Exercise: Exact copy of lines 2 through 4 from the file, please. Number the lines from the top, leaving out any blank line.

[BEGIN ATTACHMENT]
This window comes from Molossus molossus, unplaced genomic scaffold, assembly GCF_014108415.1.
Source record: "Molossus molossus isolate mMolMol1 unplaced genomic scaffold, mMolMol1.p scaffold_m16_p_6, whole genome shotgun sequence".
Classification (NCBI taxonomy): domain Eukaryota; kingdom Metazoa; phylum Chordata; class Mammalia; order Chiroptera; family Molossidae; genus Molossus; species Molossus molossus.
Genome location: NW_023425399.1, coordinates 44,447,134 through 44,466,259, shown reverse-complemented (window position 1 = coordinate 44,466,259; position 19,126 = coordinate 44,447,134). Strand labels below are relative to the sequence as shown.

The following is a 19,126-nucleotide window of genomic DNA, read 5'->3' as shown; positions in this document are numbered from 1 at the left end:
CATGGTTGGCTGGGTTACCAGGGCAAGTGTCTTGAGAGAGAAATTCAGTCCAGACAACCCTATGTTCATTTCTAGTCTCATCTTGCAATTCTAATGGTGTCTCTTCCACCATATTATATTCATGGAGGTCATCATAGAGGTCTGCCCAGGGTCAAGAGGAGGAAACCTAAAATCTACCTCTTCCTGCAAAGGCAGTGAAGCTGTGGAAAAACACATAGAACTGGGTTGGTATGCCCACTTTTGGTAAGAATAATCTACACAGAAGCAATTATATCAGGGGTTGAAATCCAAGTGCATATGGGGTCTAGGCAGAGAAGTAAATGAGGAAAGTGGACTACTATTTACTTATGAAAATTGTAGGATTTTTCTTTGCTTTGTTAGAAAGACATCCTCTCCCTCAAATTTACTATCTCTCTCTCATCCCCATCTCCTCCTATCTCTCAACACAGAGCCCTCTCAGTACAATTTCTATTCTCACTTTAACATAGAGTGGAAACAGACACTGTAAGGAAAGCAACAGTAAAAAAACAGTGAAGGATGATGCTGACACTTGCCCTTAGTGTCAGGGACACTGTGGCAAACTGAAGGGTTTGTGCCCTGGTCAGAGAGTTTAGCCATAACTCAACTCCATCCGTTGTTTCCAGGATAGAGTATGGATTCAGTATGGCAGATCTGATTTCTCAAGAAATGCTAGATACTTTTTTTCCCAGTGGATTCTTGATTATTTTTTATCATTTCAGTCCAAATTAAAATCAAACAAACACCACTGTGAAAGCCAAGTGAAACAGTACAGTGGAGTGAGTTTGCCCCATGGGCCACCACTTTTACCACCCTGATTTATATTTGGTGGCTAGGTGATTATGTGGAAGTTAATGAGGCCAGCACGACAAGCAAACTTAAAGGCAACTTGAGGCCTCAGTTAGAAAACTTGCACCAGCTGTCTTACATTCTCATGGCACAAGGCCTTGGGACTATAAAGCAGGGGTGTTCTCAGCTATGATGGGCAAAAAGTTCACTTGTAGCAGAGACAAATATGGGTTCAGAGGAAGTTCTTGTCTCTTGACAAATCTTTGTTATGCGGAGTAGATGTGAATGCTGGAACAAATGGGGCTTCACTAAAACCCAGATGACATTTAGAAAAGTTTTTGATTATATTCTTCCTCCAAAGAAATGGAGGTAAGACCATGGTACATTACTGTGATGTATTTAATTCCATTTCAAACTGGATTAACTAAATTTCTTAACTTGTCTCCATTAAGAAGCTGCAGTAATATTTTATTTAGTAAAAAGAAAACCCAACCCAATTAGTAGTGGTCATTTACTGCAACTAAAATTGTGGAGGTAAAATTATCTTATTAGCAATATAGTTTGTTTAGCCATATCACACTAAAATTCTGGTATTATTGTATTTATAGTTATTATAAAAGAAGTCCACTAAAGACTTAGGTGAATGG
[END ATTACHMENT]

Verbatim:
Source record: "Molossus molossus isolate mMolMol1 unplaced genomic scaffold, mMolMol1.p scaffold_m16_p_6, whole genome shotgun sequence".
Classification (NCBI taxonomy): domain Eukaryota; kingdom Metazoa; phylum Chordata; class Mammalia; order Chiroptera; family Molossidae; genus Molossus; species Molossus molossus.
Genome location: NW_023425399.1, coordinates 44,447,134 through 44,466,259, shown reverse-complemented (window position 1 = coordinate 44,466,259; position 19,126 = coordinate 44,447,134). Strand labels below are relative to the sequence as shown.